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Major growth for patches in healthcare

Products for cardiac and diabetes applications now a market worth $13.2 billion, report says.

21st March 2023

Innovation in Textiles
 |  Cambridge, United Kingdom


The wearable electronic devices feature adhesive pads designed to be worn directly on the skin, enabling convenient and non-invasive monitoring of vital signs and biomarkers. In the field of cardiac monitoring, patients can wear a patch that records their electrocardiogram continuously for multiple days with the holter monitor or a mobile cardiac telemetry device.

For diabetic patients, glucose monitoring and delivery have become almost entirely automated with the continuous glucose monitor (CGM) and patch pump. The combined value of cardiac and diabetes applications is estimated to currently be worth $13.2 billion, according to the report, Electronic Skin Patches 2023-2033.

Outside their success in healthcare, however, electronic skin patches have yet to fully realise their potential to improve daily life, including athletic capabilities, personal well-being and worker safety.

Their direct skin contact design makes them ideal for detecting analytes in sweat, as well as other biometric markers such as temperature. IDTechEx forecasts that the total market will grow from $14 billion in 2023 to $27 billion by 2033.

Performance sports

Athletes have long looked towards wearable technologies to augment and improve performance in sports. Beyond heart rate monitoring chest straps and smartwatches, endurance athletes are exploring the use of CGMs.

By continuously monitoring glucose levels, athletes can better manage their energy and optimise their performance and training to gain a competitive edge. Skin patches with motion-sensing capabilities also offer potential benefits in sports, as they can provide precise parameters to aid in athlete training and performance analysis. For contact sports such as American football, electronic skin patches with inertia measurement units can be used to assess the risk of traumatic brain injury, an issue that has gained increasing attention in recent years. However, competition from other products such as smart mouthguards and optical motion capture systems that don’t encumber the athlete limit the adoption of electronic skin patches for contact sports. As electronic skin patches continue to evolve in the sports industry, they must identify their unique value proposition where their form factor outperforms other options, such as smartwatches.


Electronic skin patches are also being explored by companies operating within the fertility tech sector. Effective family planning critically involves ovulation monitoring. To date, there are several methods for ovulation tracking, with the most mature and common form being the dipstick for hormone measurements. However, there is a range of other indicators of ovulation that can be used to track fertility, and one such indicator is basal body temperature (BBT).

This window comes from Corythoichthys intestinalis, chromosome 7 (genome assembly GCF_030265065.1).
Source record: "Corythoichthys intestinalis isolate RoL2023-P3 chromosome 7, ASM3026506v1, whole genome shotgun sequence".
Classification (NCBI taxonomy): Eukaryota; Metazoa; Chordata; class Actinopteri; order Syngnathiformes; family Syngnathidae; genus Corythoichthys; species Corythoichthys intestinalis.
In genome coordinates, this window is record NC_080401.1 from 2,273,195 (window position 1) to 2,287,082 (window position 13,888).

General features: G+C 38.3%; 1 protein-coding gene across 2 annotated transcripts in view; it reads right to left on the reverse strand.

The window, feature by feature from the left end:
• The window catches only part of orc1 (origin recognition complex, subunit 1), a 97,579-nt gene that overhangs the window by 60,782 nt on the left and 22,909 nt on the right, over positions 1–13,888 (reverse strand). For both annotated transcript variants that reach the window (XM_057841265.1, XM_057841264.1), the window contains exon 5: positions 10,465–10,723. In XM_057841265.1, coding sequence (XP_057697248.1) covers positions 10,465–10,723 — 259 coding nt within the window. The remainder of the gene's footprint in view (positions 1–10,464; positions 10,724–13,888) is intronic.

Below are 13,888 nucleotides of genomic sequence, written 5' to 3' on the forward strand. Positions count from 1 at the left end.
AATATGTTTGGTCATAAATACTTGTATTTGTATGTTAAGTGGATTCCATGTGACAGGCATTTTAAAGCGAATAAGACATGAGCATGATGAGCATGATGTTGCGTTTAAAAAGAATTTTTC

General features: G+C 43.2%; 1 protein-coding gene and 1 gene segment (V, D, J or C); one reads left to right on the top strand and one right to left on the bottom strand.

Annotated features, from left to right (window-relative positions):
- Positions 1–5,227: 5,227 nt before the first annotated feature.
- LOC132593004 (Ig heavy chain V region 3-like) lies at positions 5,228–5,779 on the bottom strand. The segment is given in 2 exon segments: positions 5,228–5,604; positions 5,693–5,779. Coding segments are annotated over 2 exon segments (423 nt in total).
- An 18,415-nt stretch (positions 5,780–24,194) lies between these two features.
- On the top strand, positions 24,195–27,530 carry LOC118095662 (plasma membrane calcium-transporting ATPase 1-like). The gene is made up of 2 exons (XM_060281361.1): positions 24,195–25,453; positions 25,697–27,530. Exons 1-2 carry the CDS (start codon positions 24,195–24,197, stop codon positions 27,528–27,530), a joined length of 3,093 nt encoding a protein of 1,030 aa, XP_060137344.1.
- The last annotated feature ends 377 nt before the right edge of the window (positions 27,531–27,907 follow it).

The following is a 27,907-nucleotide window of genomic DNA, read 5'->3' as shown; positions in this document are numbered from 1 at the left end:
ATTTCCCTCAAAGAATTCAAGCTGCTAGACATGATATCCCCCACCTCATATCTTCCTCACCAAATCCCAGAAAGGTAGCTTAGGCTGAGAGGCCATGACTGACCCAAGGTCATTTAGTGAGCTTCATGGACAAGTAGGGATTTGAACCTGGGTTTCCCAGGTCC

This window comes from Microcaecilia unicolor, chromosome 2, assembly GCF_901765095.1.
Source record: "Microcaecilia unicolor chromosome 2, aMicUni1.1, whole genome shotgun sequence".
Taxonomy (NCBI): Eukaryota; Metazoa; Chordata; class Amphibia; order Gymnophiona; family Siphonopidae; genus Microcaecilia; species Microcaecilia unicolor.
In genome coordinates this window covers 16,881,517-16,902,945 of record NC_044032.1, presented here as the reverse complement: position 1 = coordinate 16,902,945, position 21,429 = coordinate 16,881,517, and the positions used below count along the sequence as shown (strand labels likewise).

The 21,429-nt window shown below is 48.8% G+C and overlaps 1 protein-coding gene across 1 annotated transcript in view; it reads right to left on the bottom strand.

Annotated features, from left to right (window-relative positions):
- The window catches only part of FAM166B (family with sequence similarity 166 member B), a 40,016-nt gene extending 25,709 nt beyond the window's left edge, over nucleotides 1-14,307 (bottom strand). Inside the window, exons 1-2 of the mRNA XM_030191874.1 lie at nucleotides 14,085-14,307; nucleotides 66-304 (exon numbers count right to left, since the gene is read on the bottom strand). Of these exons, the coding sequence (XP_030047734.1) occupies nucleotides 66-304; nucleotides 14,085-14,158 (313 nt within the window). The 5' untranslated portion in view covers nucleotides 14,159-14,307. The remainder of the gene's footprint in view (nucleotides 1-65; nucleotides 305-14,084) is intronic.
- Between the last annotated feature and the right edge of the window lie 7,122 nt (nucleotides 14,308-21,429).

After ovulation, BBT typically rises between 0.2 and 0.5 degrees Celsius. Compared to traditional hormone dipsticks or manual temperature readings, the skin patch offers a non-invasive and continuous means of monitoring BBT by attaching a patch under the armpit. Skin patch temperature monitors are a recent addition to the range of ovulation tracking methods, and their wireless communication capabilities allow for more data to be transmitted which can be combined with digital tracking software to improve monitoring accuracy.

Sweat monitoring

Finally, the skin patch has a unique advantage in its ability to collect sweat directly from the skin. Electronic skin patches designed for sweat monitoring have the potential to continuously and non-invasively measure various biochemical markers for everyday health and well-being. These patches can continuously monitor parameters such as body temperature, hydration levels, and stress to provide real-time feedback that helps consumers make informed decisions about daily activities.

A main player in this space is Epicore Biosystems, which partnered with PepsiCo’s Gatorade to launch the Gx sweat patch which helps athletes measure their hydration rates based on sweat rate. While initially targeting the sports market, sweat electronic skin patches have recently found new applications in the workplace, particularly in labour-intensive occupations such as oil and gas, construction, and manufacturing. By providing real-time feedback hydration, these patches can help prevent heat injuries, similar to the use of radiation monitoring badges in high-dose occupational environments.

Out of all applications, IDTechEx predicts that temperature sensing will be the fastest growing area, with a CAGR of 26.5%.

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